How would this be defined?

Some of the Q-factor definitions I have encountered include:

$$Q=2\pi\frac{Energy \space stored}{Mean \space power \space per \space cycle}\\Q=2\pi\frac{Energy \space stored}{Energy \space lost \space per \space period \space of \space oscillation}\\Q=2\pi\frac{1}{Fractional \space power \space lost \space per \space cycle}$$

However, none of these seem to work for a non-driven, damped oscillator. The first two won't work because energy stored is not a constant, and unless fractional power lost per cycle is a constant (is it, and if it how then how do you show that?) the third won't work either.


The Q-factor tells you something about the frequency response of a driven system to a constant amplitude driver when a steady state (constant amplitude of driven system) has been reached.
The driver supplies energy to the driven system which at steady state results in the energy stored in the driven system staying constant (constant amplitude) and there is also a constant rate of energy (power) dissipation from the driven system..

With a non-driven system there is no input of energy into the system and so the energy (amplitude) of the oscillating system just decreases with time.
The Q-value is ratio of the total energy stored in the oscillating system (at some time) divided by the energy lost in the following single cycle.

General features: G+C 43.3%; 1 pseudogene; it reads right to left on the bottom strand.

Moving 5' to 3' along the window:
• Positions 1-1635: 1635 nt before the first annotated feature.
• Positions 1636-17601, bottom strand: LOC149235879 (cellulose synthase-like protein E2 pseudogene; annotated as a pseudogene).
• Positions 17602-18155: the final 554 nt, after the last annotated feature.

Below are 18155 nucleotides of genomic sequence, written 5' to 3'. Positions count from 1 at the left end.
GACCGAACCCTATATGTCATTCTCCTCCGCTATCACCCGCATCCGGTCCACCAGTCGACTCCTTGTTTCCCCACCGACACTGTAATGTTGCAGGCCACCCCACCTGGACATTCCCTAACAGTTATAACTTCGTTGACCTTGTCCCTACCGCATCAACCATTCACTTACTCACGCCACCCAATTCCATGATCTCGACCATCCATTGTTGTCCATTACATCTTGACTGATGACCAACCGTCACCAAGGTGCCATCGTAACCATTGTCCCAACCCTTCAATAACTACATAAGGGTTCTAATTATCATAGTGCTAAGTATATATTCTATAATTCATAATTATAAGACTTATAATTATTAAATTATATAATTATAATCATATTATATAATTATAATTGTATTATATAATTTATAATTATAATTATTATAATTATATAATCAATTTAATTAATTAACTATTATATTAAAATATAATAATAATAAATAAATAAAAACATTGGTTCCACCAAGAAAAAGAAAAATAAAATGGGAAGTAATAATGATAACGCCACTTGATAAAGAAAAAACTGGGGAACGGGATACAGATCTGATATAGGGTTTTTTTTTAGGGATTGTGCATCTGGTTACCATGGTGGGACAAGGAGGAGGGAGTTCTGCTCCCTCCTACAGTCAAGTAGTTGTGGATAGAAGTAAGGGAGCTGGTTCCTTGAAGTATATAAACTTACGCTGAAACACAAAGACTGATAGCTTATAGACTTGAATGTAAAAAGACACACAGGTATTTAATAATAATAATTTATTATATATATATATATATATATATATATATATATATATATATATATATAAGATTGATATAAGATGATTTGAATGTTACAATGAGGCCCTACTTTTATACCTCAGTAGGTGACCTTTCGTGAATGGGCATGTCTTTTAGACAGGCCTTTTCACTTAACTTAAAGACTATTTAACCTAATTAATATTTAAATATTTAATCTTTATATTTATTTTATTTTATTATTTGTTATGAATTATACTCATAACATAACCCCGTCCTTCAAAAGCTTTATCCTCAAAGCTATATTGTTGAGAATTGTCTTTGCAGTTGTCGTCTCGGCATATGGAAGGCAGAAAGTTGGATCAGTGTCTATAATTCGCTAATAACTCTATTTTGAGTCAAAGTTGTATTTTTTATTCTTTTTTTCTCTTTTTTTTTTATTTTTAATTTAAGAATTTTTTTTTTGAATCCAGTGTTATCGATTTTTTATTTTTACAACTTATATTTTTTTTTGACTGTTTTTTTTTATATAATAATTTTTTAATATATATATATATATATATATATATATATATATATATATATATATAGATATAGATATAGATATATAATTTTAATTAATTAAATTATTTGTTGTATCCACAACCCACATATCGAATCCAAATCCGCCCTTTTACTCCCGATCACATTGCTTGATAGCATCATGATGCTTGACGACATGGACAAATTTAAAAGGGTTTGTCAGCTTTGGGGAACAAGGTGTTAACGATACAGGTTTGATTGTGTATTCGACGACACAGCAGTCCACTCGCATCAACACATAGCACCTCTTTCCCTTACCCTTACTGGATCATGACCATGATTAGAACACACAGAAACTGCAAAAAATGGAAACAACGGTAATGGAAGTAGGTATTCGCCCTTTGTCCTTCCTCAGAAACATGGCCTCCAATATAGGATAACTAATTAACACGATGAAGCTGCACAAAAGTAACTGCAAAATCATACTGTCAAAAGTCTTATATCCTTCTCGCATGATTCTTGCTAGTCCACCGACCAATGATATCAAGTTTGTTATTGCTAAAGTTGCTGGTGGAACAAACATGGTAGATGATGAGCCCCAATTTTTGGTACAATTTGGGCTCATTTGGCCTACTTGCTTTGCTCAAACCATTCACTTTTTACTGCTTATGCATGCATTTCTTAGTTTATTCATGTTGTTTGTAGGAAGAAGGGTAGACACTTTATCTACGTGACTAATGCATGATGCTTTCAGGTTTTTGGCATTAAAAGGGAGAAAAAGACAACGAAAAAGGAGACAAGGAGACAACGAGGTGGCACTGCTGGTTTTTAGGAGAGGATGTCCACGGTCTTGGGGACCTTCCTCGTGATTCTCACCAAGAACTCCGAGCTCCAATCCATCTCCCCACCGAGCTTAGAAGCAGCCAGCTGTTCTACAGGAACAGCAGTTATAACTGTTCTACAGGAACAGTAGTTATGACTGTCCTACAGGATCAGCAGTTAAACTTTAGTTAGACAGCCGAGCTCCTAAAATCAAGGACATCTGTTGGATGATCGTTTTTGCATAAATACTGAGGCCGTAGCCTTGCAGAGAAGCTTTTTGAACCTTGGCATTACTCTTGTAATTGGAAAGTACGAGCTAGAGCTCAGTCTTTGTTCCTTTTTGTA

For small amounts of damping (large values of Q) the Q-value is the number of oscillation such that the amplitude drops off to approximately $\frac {1}{25}^{\rm th}$ of its original value.
The Q-value is also equal to $\frac{\pi f_0}{\alpha}$ where $f_0$ is the natural frequency of the undamped oscillator and $\alpha$ appears in the term ${\rm e}^{-\alpha t}$, where $t$ is the time, which controls the rate at which the amplitude of the oscillations decay.

I have just found out that this is a duplicate question - Definition of the Q-factor?

  • $\begingroup$ So then how would one work out the Q factor? $\endgroup$ – Pancake_Senpai Jan 2 at 15:35

A practical way to measure the Q factor for a non-driven oscillator is to measure the logarithmic decrement of the amplitude as the response decays after an impulse, and use that to find the damping ratio and hence Q.

Note that the value of Q is only a constant for linear systems. For a nonlinear oscillator, in general it is amplitude dependent, and might not be a very useful concept anyway. For a nonlinear oscillator the resonant frequency may also be amplitude-dependent which makes it even more non-intuitive what (if anything) the Q value means in practice.


The Q factor is $ 2\pi$ divided by the fraction of energy lost per cycle. If you drive the oscillator externally and keep the stored energy constant then you have to supply this fraction at every cycle.

Note: this definition does not require Q to be constant.

See https://en.m.wikipedia.org/wiki/Q_factor

  • $\begingroup$ How do we know if the fraction of energy lost per cycle is constant in non-driven systems? $\endgroup$ – Pancake_Senpai Jan 2 at 15:36
  • $\begingroup$ This is incorrect. It's the fraction of energy lost per radian of oscillation. $\endgroup$ – DanielSank Jan 2 at 17:31
  • $\begingroup$ Really? I haven't read that anywhere. Do you have a source? $\endgroup$ – Pancake_Senpai Jan 2 at 19:27
  • $\begingroup$ @Pancake_Senpai It isn't constant, in general, "Q" is only a useful concept when it is constant - for example, if the system response is linear. $\endgroup$ – alephzero Jan 2 at 20:07
  • $\begingroup$ @Pancake_Senpai well, for starters the very question at the top of this post :-) $\endgroup$ – DanielSank Jan 2 at 21:40

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